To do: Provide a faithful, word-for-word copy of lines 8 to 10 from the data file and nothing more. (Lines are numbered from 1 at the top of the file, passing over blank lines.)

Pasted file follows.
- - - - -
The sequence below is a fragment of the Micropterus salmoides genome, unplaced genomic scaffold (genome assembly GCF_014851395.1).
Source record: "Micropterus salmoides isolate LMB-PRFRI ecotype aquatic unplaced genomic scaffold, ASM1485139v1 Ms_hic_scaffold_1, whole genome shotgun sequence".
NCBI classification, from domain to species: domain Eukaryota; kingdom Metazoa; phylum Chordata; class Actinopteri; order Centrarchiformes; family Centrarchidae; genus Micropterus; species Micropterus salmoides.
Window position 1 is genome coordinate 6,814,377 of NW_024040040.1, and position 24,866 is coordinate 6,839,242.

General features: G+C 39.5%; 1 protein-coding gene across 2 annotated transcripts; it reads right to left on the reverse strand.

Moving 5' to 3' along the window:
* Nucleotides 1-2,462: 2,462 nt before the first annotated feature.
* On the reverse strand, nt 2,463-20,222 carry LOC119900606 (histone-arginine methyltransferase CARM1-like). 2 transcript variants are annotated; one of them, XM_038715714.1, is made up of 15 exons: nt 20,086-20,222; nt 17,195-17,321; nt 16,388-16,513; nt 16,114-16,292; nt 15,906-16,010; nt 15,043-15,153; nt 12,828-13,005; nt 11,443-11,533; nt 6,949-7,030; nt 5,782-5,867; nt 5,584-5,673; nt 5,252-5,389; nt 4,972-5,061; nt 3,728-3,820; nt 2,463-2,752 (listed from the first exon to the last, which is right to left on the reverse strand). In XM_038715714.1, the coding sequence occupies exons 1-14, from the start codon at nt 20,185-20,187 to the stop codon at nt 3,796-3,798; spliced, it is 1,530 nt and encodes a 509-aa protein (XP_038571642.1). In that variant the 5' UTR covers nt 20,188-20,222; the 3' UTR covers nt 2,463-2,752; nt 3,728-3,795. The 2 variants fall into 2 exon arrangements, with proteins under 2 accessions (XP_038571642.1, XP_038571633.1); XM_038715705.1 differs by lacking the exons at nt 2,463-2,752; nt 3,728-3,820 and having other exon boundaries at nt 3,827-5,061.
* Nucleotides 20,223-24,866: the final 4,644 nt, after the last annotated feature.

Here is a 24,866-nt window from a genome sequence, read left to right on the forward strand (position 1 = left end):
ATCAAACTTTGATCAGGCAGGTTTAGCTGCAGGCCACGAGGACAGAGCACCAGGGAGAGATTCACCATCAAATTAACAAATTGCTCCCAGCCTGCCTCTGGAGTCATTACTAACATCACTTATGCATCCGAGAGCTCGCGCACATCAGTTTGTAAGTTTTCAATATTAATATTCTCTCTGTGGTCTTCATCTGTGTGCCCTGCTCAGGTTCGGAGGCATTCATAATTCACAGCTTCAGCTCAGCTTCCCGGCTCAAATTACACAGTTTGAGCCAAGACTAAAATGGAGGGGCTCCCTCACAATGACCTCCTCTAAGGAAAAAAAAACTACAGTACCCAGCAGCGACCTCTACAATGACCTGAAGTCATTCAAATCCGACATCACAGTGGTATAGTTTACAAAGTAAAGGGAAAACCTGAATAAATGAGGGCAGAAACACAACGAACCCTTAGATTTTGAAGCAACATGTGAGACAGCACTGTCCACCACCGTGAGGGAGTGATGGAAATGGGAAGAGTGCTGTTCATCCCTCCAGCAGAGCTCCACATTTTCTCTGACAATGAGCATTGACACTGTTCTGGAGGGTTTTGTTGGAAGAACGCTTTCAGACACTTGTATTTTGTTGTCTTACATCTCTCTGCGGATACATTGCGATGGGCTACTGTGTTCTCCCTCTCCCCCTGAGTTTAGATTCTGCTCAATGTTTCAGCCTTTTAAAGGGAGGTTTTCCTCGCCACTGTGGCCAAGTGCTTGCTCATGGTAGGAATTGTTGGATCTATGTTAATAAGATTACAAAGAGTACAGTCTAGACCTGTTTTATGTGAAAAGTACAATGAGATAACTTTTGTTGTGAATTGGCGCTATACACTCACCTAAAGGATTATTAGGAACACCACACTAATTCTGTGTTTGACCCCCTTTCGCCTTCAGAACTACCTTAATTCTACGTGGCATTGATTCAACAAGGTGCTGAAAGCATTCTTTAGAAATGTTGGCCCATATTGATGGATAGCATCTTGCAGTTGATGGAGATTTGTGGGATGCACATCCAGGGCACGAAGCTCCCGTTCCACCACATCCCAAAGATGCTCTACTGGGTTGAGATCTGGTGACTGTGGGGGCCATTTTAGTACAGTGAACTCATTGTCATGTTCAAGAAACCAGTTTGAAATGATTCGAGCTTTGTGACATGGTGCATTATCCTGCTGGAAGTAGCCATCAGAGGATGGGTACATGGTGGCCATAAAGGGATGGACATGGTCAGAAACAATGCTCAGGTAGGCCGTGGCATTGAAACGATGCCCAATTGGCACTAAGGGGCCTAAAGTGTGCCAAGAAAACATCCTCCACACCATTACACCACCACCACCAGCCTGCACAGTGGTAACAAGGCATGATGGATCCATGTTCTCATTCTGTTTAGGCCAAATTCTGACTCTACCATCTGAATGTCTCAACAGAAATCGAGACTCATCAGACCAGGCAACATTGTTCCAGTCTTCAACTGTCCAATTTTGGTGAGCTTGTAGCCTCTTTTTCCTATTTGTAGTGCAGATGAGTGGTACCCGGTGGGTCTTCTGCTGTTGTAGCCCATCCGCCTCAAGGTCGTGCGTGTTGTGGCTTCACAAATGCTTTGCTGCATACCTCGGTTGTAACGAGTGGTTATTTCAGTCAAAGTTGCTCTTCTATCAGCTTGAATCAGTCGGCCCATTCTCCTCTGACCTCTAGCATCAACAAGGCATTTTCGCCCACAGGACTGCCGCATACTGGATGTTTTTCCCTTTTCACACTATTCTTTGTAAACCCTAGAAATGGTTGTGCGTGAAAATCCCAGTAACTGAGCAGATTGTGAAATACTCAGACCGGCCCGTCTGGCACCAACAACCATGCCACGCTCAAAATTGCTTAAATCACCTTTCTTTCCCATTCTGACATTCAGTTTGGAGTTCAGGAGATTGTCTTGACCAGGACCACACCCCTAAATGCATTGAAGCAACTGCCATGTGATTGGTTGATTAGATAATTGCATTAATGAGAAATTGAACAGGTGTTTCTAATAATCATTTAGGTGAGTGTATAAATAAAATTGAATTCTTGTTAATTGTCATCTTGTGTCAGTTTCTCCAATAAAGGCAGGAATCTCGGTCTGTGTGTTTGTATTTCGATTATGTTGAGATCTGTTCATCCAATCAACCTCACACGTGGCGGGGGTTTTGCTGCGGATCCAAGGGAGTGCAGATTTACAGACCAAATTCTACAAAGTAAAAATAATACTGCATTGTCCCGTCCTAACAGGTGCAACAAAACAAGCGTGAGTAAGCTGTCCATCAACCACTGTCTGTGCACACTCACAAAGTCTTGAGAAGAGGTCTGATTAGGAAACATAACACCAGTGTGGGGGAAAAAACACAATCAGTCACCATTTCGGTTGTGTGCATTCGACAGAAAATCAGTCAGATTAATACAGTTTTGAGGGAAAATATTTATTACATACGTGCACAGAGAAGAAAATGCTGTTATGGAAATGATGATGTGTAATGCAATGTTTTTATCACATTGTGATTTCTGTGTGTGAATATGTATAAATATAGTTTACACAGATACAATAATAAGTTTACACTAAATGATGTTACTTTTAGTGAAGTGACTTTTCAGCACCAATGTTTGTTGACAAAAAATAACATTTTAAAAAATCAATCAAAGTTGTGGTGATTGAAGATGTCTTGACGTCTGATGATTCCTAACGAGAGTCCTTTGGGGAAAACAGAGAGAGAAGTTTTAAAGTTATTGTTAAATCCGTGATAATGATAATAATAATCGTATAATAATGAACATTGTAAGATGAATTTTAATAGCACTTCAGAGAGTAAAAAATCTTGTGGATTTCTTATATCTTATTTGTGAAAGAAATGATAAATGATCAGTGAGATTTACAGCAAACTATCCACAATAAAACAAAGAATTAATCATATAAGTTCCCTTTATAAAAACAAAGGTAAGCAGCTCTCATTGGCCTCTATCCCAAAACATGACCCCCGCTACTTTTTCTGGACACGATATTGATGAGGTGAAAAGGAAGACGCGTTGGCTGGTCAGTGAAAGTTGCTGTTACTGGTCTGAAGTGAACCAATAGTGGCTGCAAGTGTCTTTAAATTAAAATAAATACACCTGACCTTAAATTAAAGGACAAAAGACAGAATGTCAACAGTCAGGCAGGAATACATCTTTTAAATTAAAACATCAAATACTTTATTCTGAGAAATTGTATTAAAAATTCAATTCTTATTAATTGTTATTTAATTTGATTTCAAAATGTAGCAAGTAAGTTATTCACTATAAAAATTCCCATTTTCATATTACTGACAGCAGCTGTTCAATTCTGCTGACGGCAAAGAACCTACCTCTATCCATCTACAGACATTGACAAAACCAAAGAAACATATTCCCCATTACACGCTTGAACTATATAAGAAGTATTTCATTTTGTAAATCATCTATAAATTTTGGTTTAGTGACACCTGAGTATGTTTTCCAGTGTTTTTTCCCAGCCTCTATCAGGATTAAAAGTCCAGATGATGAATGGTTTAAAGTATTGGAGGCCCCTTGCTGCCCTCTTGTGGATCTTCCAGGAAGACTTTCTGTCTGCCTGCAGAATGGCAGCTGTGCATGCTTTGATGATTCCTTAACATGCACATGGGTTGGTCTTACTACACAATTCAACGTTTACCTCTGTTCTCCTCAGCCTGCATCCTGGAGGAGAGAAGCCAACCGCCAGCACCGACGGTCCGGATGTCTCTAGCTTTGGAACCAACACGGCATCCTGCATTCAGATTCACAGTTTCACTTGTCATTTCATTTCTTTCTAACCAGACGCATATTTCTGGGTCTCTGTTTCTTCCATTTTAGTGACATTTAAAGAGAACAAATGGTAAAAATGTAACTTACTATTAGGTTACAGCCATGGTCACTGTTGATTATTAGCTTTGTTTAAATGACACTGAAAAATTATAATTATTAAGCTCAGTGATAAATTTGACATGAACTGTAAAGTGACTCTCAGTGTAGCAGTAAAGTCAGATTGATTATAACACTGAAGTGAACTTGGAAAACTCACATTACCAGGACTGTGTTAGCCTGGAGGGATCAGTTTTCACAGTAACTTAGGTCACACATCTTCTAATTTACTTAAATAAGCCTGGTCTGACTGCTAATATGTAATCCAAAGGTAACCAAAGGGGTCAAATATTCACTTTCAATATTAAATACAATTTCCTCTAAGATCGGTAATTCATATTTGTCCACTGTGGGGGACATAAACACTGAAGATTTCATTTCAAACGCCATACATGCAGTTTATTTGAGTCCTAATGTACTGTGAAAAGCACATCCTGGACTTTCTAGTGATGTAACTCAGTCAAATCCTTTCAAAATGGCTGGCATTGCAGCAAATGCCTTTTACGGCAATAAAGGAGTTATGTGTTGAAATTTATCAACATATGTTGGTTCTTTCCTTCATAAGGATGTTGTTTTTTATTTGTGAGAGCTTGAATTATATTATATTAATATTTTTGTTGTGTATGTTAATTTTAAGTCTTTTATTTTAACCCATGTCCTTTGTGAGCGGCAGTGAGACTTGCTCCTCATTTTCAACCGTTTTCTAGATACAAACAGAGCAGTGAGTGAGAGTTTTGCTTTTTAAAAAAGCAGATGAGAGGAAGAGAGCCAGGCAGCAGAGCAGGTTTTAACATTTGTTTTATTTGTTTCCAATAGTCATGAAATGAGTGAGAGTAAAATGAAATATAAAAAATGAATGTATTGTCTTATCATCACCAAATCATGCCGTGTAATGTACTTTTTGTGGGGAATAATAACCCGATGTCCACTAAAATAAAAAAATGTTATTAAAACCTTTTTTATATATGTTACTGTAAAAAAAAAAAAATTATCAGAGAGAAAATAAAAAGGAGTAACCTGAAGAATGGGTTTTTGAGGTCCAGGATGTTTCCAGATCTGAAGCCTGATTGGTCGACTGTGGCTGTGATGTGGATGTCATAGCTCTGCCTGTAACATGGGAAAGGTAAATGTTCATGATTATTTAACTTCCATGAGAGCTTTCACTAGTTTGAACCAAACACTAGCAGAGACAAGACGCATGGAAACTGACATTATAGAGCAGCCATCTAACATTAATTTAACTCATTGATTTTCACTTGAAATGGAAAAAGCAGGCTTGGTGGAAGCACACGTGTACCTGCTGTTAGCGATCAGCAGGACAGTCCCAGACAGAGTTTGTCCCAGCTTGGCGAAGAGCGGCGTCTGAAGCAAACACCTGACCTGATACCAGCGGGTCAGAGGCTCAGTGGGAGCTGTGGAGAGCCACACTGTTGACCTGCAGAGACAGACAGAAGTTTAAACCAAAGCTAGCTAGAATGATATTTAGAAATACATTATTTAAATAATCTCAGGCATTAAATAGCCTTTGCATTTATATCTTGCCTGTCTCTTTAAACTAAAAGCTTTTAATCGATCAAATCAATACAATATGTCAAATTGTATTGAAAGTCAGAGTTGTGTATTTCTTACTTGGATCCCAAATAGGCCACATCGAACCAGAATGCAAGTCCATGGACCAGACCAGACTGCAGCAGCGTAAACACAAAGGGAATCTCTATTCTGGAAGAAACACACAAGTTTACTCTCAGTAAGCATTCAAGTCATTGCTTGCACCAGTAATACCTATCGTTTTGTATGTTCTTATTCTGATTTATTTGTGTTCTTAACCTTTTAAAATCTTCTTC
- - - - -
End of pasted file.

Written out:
* On the reverse strand, nt 2,463-20,222 carry LOC119900606 (histone-arginine methyltransferase CARM1-like). 2 transcript variants are annotated; one of them, XM_038715714.1, is made up of 15 exons: nt 20,086-20,222; nt 17,195-17,321; nt 16,388-16,513; nt 16,114-16,292; nt 15,906-16,010; nt 15,043-15,153; nt 12,828-13,005; nt 11,443-11,533; nt 6,949-7,030; nt 5,782-5,867; nt 5,584-5,673; nt 5,252-5,389; nt 4,972-5,061; nt 3,728-3,820; nt 2,463-2,752 (listed from the first exon to the last, which is right to left on the reverse strand). In XM_038715714.1, the coding sequence occupies exons 1-14, from the start codon at nt 20,185-20,187 to the stop codon at nt 3,796-3,798; spliced, it is 1,530 nt and encodes a 509-aa protein (XP_038571642.1). In that variant the 5' UTR covers nt 20,188-20,222; the 3' UTR covers nt 2,463-2,752; nt 3,728-3,795. The 2 variants fall into 2 exon arrangements, with proteins under 2 accessions (XP_038571642.1, XP_038571633.1); XM_038715705.1 differs by lacking the exons at nt 2,463-2,752; nt 3,728-3,820 and having other exon boundaries at nt 3,827-5,061.
* Nucleotides 20,223-24,866: the final 4,644 nt, after the last annotated feature.

Here is a 24,866-nt window from a genome sequence, read left to right on the forward strand (position 1 = left end):